Wednesday, June 12, 2013


DummyDummy by David Patten
My rating: 5 of 5 stars

"From his birth in 1954, David Patten was unbearably sensitive to the world around him. Unable to concentrate or learn the basics of reading and writing, he was punished and pathologized, labeled lazy, stupid, and a troublemaker. David was finally diagnosed with dyslexia, among other elements in the autism spectrum. But at a time when these disorders were little understood, David was unable to get the help he needed, and he gradually fell into the dark underbelly of American life. David's struggle to survive and find a life worth living included time in a mental institution for attempted suicide at fourteen, and life as a drug dealer in Chicago's criminal underworld. Eventually, David's exceptional abilities in abstract and analytical thinking led him into the technology field, and a lucrative six-figure career as a crisis manager and trouble shooter. His story of gradually transforming disabilities into skills, hopelessness into freedom is a testament to the power of the human spirit." (

This book is not your typical autism story. Honestly I think the author mentioned autism maybe twice in the whole book. This was the story of his life and what he did many times to survive. The book starts off with David being fired from a job he has held for many years. The bosses pretty much backdoor him out by refusing to allow him to do his job the way he has for twenty plus years.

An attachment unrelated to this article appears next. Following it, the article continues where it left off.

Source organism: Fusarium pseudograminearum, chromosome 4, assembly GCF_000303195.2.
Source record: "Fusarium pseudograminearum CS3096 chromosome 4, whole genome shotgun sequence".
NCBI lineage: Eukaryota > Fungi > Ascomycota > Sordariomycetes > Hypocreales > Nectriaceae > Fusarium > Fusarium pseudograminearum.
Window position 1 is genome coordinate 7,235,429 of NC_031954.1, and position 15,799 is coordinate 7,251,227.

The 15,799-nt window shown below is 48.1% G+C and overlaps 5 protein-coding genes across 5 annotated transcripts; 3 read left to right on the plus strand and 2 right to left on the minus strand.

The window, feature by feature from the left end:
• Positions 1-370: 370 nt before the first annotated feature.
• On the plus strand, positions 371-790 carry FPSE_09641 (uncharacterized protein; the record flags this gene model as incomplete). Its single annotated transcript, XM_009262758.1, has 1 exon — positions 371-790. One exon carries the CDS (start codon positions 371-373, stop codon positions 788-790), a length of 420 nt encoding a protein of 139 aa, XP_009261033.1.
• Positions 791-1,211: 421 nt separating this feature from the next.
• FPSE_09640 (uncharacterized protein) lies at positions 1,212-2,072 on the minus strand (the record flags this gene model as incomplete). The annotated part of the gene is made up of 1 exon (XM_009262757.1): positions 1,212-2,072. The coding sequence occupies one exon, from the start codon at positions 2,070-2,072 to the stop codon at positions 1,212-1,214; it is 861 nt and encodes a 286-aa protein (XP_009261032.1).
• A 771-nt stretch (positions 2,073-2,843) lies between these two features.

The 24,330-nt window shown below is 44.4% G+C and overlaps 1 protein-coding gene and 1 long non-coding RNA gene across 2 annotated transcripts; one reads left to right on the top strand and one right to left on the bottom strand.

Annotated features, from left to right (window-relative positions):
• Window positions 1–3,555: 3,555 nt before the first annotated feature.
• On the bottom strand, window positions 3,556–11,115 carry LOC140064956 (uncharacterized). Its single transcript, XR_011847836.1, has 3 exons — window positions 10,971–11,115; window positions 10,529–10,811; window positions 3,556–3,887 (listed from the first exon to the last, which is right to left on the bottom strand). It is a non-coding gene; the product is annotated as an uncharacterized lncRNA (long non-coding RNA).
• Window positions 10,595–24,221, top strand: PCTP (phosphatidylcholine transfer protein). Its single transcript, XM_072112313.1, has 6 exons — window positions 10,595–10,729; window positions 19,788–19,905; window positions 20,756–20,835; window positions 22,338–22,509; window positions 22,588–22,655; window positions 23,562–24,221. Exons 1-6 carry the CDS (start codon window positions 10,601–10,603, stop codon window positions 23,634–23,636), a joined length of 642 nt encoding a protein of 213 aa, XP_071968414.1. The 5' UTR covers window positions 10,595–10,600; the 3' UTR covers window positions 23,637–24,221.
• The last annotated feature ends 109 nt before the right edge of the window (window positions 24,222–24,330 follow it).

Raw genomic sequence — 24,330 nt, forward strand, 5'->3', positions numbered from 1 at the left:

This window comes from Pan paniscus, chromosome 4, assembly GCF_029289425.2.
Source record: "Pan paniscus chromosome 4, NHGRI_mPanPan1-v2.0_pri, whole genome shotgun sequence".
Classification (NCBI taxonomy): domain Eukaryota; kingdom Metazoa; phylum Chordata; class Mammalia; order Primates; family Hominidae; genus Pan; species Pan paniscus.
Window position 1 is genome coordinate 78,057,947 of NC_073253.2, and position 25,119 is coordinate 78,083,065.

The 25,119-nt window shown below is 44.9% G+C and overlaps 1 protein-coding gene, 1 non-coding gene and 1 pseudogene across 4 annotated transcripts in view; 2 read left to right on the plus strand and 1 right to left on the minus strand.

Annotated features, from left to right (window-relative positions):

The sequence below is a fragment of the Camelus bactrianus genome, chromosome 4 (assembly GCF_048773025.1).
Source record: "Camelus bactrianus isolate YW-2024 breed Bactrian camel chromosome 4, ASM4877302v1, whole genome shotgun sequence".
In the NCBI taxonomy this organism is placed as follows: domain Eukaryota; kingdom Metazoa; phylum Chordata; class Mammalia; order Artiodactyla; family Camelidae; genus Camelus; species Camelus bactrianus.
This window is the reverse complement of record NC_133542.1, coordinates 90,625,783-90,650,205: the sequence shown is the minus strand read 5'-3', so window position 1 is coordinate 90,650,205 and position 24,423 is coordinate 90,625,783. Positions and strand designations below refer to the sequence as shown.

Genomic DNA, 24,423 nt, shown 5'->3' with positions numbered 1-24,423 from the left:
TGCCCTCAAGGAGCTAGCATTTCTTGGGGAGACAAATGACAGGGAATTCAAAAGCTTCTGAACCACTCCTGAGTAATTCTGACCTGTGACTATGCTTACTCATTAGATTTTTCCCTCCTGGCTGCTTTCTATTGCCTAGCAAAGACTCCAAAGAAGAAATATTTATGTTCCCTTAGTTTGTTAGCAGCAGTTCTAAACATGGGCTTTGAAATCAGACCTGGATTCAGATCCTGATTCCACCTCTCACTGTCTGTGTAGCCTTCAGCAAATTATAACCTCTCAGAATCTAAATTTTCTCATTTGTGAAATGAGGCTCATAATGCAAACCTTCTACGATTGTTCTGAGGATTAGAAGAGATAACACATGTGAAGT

Then he starts to talk about his life. His early childhood, his parents, and his brothers. His mother took him to doctor after doctor trying to find out how to help him. He eventually left regular school after a suicide attempt and a brief stay in mental hospital, only to end up at one of the worst alternative schools in Chicago. He did some time as a drug dealer.

At one point he was so determined to get a high school diploma that he ended up living in an abusive situation in California separated from his mother. Eventually he escaped the situation. With some help from state offices he was able to graduate college.

It was a good story and the author has obviously been through alot but he doesn't look back on his experiences as bad. He looks at them as what made him who he is today.

*I received a copy of this book through netgally. All opinions are my own and I have not been compensated for them*

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